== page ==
The news will come as a humiliating disappointment to the UN Human Rights Council. In March 2014, the 47-member council ordered a comprehensive investigation into alleged human rights abuses by both sides during the last years of the war in Sri Lanka. Giving Sirisena the benefit of the doubt, the Geneva-based body decided in February to delay consideration of the long-awaited report. The UN commissioner, Zeid Ra’ad al-Hussein, said he had received ‘clear commitments from the new government of Sri Lanka indicating it was prepared to co-operate on a whole range of important human rights issues – which the previous government had absolutely refused to do – and I need to engage with them to ensure those commitments translate into reality.’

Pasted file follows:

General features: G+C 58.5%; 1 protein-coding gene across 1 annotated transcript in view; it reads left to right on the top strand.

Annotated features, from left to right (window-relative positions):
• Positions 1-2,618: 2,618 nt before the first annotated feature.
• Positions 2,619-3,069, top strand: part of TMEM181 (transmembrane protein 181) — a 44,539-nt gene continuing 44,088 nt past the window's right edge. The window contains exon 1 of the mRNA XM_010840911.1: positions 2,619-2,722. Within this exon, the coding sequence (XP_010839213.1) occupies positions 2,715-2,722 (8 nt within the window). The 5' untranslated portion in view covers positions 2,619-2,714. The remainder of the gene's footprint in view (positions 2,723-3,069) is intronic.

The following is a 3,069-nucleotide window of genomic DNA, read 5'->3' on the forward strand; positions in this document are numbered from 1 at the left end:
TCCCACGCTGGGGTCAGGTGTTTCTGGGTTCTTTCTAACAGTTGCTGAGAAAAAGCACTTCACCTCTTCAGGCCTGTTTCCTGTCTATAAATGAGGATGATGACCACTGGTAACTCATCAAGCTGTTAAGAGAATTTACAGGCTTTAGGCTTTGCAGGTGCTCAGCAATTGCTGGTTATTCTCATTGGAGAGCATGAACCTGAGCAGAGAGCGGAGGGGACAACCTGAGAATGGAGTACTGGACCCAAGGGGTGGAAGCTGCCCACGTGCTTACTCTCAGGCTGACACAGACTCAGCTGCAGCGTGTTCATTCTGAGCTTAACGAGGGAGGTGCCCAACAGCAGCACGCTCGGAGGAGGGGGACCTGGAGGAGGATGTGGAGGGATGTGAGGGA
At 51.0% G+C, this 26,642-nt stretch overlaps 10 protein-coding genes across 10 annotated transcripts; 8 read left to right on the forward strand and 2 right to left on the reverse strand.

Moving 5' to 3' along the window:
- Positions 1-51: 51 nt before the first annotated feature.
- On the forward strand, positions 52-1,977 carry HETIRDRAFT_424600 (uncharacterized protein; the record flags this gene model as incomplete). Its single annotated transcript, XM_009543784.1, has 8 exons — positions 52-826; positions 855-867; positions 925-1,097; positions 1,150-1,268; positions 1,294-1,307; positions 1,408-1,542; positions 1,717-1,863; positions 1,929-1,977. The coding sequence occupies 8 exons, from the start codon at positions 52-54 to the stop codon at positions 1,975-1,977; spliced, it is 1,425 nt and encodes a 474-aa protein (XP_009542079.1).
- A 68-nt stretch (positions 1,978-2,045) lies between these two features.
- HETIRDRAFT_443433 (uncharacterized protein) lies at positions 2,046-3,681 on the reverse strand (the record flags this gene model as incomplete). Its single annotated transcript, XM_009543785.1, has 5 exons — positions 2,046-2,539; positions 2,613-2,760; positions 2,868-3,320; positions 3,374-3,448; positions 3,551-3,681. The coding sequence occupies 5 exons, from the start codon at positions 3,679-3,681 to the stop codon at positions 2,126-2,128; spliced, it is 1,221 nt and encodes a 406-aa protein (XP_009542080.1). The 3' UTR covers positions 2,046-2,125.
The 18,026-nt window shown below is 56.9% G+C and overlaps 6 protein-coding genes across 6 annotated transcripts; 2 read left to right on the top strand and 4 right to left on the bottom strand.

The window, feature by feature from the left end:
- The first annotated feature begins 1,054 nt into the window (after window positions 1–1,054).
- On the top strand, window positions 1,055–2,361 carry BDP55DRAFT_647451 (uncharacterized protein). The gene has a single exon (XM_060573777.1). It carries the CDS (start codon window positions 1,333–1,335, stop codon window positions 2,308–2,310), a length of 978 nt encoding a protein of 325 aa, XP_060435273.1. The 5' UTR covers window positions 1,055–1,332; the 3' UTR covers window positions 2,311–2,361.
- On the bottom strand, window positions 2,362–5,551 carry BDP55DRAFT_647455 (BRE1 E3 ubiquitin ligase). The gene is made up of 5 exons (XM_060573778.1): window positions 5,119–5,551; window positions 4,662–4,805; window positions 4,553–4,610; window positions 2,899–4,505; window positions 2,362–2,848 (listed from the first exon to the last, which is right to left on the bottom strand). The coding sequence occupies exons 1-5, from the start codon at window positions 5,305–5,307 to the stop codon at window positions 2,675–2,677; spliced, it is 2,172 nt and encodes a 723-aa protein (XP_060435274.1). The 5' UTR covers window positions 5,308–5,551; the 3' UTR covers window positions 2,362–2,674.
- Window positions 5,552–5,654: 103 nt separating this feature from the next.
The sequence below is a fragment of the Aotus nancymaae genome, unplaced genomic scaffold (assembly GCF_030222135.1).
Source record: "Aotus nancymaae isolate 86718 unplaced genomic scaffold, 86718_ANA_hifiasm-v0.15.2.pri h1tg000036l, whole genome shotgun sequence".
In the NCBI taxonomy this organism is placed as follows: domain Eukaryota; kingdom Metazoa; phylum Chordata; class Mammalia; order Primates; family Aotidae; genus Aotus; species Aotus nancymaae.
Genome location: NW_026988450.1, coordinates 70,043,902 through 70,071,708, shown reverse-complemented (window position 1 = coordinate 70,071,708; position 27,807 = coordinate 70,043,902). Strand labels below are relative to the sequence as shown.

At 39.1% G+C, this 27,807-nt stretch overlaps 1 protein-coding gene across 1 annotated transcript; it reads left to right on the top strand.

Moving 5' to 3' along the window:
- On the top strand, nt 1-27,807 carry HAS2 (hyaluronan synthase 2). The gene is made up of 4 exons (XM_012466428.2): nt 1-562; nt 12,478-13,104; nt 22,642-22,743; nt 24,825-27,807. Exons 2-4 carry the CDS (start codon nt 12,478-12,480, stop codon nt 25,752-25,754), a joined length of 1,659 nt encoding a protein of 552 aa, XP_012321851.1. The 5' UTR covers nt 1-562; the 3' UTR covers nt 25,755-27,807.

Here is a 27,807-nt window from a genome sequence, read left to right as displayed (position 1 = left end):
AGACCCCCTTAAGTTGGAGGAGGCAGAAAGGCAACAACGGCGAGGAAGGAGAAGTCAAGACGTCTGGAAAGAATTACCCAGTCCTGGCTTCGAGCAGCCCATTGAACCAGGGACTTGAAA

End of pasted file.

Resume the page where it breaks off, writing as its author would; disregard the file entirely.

Asked by the London-based Tamil Guardian website about the new president’s refusal to allow the UN team into Sri Lanka, and his dismissal of the evidence of mass atrocities in No Fire Zone, Hussein said: ‘I haven’t seen these reports yet and will have to look into the alleged reports. The Sri Lankan government has given me its commitment to accountability and working with the UN. In the past the new president has also said he will not deny what happened in 2009.’

When Sirisena, the 63-year-old general secretary of the Sri Lankan Freedom Party and health minister in Rajapaksa’s government, had split from his former ally to stand for election against him, he had pledged to curb the executive power-grab of the Rajapaksa clan by reinforcing Sri Lanka’s judiciary and parliament, fighting corruption andinvestigating the war crime allegations after the country had attracted increasing criticism internationally by stonewalling on demands for an independent inquiry.